Like water to a thirsty soul…

‘When you come to a fork in the road, take it’  Yogi Brennan.

This brilliant, pithy piece of wisdom has been hugely sustaining for me over the last week or so. I only came across it last week on a retreat day but it seems to sum up much of the journey I have been on for the last few months.

It says something about not being so desperate to be in control of whether or not one choice or another is ‘right’ or ‘wrong’.  A formulaic approach to God says ‘we have to get things right or God wont love us/cant bless us/life will begin to unravel.’  The reality is God cannot possibly love us any more than he already does and while some choices might be better than others we should not get so hung up  in a Pharisaical, ‘tick the box’ kind of way where we attempt to keep ourselves squarely in the spotlight of God’s blessing.  Like some childish game of not stepping on the cracks in the pavement, we pick our way fastidiously through life hoping to keep on God’s right side not realising that the spotlight of God’s blessing is not dependant on us, but shines on us faithfully whether we are near, far, failing, triumphant, joyful and confident or broken, rejected, unsure, isolated… (Don’t believe me? See Psalm 139: 7-10 or Romans 8: 38-39)

Three books have inspired the title of this blog: they have been ‘like water to a thirsty soul’.

Fear and Trust: God Centred Leadership by David Runcorn (SPCK, 2011) is a study on the leadership of Samuel, Saul, David and Jonathan. Always insightful, David Runcorn looks way deeper than the surface of these ‘sunday school story’ veneer. Made me think completely differently about Saul and Samuel in particular.  But it was the polarity of the two words ‘Fear’ and ‘Trust’ that made this book a potent part of what God was saying to me.

In the House of the Lord: The Journey from Fear to Love Henri Nouwen (Dartman, Longman and Todd, 1986)

Spot the connection! The same two feelings underlined.  Nouwen writes,

‘Without realising it we become fearful, anxious people, caught in the questions of our own survival… we ask if and how questions and  fear filled questions never lead to love filled answers …. Jesus offers us a house of love, not in the afterlife but right now, right in the midst of our anxious world’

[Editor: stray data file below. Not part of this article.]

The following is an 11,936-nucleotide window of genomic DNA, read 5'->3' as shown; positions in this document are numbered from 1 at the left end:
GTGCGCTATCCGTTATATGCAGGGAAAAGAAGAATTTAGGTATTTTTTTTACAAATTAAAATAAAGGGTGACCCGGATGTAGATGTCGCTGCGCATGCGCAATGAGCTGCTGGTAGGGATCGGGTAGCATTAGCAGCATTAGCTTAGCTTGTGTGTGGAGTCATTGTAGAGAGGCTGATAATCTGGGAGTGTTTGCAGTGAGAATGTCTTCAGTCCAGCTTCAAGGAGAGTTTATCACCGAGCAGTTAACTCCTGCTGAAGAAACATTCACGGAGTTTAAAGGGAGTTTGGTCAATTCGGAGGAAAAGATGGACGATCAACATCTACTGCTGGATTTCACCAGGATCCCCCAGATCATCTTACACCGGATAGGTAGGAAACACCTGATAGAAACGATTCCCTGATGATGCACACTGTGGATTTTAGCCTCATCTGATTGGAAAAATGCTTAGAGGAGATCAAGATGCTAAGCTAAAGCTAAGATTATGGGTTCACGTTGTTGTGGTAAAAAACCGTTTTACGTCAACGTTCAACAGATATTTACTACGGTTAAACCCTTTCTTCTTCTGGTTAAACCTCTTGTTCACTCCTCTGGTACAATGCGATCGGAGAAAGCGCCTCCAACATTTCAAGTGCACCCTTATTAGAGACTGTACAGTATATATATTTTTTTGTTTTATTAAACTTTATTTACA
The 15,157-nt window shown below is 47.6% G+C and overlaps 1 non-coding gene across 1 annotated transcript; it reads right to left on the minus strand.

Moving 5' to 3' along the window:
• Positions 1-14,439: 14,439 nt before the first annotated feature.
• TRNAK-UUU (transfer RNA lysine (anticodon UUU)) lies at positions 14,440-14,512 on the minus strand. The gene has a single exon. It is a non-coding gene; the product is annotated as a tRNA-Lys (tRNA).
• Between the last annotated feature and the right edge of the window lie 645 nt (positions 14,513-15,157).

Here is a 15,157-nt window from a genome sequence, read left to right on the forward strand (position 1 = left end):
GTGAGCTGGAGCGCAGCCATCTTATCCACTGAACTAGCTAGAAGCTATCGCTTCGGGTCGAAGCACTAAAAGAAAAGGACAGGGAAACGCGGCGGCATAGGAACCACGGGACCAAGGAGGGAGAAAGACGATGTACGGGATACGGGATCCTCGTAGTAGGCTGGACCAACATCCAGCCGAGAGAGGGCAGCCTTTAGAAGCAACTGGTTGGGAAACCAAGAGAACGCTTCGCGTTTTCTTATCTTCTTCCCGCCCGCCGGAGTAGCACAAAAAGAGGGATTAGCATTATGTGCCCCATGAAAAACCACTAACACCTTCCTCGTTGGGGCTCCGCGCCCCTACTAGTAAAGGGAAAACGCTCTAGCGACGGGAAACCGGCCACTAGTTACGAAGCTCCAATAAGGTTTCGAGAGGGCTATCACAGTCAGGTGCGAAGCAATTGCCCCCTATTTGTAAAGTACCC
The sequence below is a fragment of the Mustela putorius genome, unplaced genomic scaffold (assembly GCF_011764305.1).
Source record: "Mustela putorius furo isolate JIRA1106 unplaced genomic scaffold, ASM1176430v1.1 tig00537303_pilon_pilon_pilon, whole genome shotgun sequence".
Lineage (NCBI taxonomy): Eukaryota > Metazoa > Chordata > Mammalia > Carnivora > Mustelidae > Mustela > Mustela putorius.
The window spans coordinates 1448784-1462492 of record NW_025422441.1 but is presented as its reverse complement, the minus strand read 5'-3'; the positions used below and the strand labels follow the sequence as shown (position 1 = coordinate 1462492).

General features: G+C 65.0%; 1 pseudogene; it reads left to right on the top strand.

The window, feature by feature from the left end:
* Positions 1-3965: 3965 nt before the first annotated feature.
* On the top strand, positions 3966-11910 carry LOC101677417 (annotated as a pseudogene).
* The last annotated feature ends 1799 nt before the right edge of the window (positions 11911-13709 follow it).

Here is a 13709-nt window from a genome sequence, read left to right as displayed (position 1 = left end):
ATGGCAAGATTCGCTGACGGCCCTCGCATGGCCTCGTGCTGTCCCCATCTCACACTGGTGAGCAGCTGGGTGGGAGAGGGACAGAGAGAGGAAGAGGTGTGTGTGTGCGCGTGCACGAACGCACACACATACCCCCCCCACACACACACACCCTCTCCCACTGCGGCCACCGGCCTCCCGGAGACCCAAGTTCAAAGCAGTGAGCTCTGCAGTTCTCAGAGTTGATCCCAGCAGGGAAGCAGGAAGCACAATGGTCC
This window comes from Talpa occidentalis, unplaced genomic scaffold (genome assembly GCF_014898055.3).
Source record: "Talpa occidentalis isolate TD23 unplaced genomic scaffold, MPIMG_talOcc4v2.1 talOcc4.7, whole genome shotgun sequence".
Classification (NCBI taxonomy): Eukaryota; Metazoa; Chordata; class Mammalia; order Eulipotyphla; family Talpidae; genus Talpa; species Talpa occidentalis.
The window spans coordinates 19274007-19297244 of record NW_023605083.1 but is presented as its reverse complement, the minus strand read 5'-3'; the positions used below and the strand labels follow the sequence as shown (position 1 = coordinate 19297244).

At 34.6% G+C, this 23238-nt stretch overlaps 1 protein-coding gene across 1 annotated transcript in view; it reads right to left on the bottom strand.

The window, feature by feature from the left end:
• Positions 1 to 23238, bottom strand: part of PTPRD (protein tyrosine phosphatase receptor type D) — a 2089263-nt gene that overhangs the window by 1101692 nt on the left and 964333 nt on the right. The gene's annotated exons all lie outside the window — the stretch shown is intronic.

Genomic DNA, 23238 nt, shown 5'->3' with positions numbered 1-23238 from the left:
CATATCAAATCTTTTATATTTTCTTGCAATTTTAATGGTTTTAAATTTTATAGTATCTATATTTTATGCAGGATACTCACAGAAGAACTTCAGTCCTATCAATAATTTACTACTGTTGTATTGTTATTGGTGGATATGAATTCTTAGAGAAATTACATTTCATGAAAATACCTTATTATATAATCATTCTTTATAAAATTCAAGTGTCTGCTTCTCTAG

That quote is more summary than direct quotation but the bit in bold hit me between the eyes.  The whole book is a reflection on how to keep ourselves out of the ‘house of fear’ and keep ourselves firmly residing in the house of love.  I guess you could say he is talking about our state of mind, but its deeper than that, it’s an attitude of heart.

So I have tried each morning to imagine myself standing in front of two doors. Each door leads to an ‘ops room’. An ‘ops room’ is the room from which all operations are carried out – where all strategy is planned, resources deployed, decisions made. Each day I have a choice which ‘ops room’ to inhabit. From what position will my every action and reaction be determined?  One door is labelled ‘Fear’, the other is labelled ‘Love’.  Behind the first door, there is only me – it’s all down to me to sort things out, settle scores, manipulate my way round problems. Behind the second door, there is Jesus and he says stuff like ‘don’t try to work it all out, don’t insist on knowing the outcome, just trust in the fact that I am here and that I love you’.

Now, the reality is that I shuttle all day between one ops room and the other! But at least I’m trying. I ask myself what room am I operating out of as I try to resolve this challenge or listen to this difficult person.

Also I think I am beginning to understand that being in the right ‘ops room’ is more important that whatever decision I make.

Contemplative Youth Ministry Mark Yaconelli (SPCK, 2006) is the final book that has been brought into my hands. (It was a Runcorn recommendation, otherwise the ‘youth’ bit might have put me off).  And surprise, surprise it’s also all about staying in the house of love and away from the house of fear ‘trusting unashamedly that God desires our presence more than our activity’.  Reading these three books in sequence has felt like following a divinely laid treasure trail.  I’ve read them against a background of wading deeply into challenging ethical issues – writing my dissertation. I’ve listened with heart-break to people with messy, mixed up, ‘not evangelically acceptable’ stories and realised that God not only loves them but  he shines out their lives. Finally, I’ve wrangled over one of the hardest personal decisions I’ve ever had to take.

Coming out the other side of that decision and being met on my quiet day by the Yogi Brennan quote with which I started and Yaconelli’s  definition of contemplation as ‘an attitude of the heart, an all embracing hospitality to what is’… makes me whoop for joy.

Life is to be embraced, trustingly not fearfully  so ‘when you come to a fork in the road, take it’!

 

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